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Form Factors

Best Of Tom’s Hardware: Beginner’s Guide To Motherboard Selection
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ATX was designed to address three major shortcomings of the earlier AT form factor, and it offers a few minor improvements as well. First, a designated portion of the board for the CPU socket keeps it out of the way of long cards, where AT boards had the CPU mounted behind or in place of card slots. Second, the inclusion of a port panel on the motherboard itself negates the need for slot brackets to break out such common items as USB, eSATA, or audio ports. Third, a cooling path from the lower front to the upper rear of the case vents hot air through the power supply and/or an exhaust fan. All three major improvements are centered on splitting the board between the slot and CPU area.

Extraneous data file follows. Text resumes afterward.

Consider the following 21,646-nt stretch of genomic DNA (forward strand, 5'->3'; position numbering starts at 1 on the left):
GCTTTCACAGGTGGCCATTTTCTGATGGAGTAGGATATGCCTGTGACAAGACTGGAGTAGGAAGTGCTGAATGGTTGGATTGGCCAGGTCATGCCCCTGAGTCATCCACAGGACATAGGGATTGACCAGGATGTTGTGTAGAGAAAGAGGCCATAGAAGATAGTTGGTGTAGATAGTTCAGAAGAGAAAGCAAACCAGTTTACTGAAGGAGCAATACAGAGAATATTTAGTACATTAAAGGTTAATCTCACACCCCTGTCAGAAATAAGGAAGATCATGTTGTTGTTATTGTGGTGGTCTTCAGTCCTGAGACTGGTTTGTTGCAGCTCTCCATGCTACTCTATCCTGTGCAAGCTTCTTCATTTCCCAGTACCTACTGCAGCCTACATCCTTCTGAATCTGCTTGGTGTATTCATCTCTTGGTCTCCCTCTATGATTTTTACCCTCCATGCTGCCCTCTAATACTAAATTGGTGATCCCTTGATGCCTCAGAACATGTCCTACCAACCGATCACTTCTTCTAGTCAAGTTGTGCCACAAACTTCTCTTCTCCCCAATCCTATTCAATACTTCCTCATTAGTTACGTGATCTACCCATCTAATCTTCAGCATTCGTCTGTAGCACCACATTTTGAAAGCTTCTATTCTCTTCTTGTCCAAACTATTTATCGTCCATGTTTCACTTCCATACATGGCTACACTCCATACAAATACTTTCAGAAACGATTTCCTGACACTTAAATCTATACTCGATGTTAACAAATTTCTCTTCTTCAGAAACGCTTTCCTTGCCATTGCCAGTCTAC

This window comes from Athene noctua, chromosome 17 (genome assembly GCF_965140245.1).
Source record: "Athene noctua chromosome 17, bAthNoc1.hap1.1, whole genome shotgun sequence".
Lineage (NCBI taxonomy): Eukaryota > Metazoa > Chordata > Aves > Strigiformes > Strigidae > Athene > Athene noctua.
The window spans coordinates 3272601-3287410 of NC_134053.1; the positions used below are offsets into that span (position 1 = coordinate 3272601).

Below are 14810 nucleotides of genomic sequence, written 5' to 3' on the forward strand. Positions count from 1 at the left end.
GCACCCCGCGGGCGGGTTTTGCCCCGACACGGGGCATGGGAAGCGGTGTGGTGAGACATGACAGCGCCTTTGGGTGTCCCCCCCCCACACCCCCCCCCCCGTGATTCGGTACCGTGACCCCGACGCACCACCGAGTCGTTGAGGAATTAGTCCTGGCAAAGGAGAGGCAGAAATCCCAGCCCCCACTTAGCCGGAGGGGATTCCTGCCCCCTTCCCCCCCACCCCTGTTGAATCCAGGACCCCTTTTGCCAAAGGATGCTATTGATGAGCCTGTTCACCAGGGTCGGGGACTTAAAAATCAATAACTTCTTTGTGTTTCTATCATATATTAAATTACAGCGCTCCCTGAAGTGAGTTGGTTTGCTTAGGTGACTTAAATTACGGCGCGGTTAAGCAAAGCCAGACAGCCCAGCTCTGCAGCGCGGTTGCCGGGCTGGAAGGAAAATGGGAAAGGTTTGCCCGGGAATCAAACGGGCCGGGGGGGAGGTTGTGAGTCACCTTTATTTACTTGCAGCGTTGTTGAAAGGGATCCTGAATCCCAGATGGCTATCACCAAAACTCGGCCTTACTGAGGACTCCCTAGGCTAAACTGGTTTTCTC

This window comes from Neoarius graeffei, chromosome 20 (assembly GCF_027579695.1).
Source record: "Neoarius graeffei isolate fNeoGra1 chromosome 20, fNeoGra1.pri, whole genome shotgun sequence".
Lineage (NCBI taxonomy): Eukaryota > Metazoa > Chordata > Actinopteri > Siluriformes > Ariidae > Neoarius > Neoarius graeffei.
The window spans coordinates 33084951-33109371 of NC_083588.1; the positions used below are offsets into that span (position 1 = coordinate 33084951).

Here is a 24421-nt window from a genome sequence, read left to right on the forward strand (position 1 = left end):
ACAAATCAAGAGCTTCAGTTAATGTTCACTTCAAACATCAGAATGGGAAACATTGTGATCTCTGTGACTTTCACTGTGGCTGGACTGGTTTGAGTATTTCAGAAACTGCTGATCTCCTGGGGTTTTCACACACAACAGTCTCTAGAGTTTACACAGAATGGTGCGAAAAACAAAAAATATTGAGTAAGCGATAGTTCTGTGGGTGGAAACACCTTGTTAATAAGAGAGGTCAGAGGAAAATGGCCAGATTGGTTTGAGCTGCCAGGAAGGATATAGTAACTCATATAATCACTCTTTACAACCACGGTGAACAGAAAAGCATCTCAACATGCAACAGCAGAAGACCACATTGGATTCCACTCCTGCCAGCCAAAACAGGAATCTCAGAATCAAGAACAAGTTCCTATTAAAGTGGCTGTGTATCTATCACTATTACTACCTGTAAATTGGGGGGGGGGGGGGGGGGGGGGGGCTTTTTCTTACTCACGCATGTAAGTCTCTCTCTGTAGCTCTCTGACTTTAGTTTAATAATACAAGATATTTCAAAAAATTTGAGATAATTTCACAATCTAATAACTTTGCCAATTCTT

Most significant among the minor improvements was the addition of power-on through the motherboard. This allowed the system to turn itself off at shutdown and made possible such features as wake-on-ring (using a modem), wake-on-LAN (using a network adapter), timed power up/power down, and keyboard power-on hot-buttons.

ATX derivatives are based on the same CPU section, so that smaller boards are able to fit into larger cases if desired. ATX standards include microATX and FlexATX. Most Shuttle-style PC cubes (often called SFF for Shuttle Form Factor or Small Form Factor) use a two-slot variation of the FlexATX form factor reduced to approximately eight inches (later standardized by AMD as the exactly 8" DTX form factor), and VIA further shortened its mini-ITX form factor to 6.75" by reducing the maximum slot count to one. ATX size specifications are based on fractional inches.

The image above compares the maximum size and maximum number of slots allowed on various ATX-based form factors, with dashed lines indicating how the mounting holes in smaller boards still align with those of larger cases.

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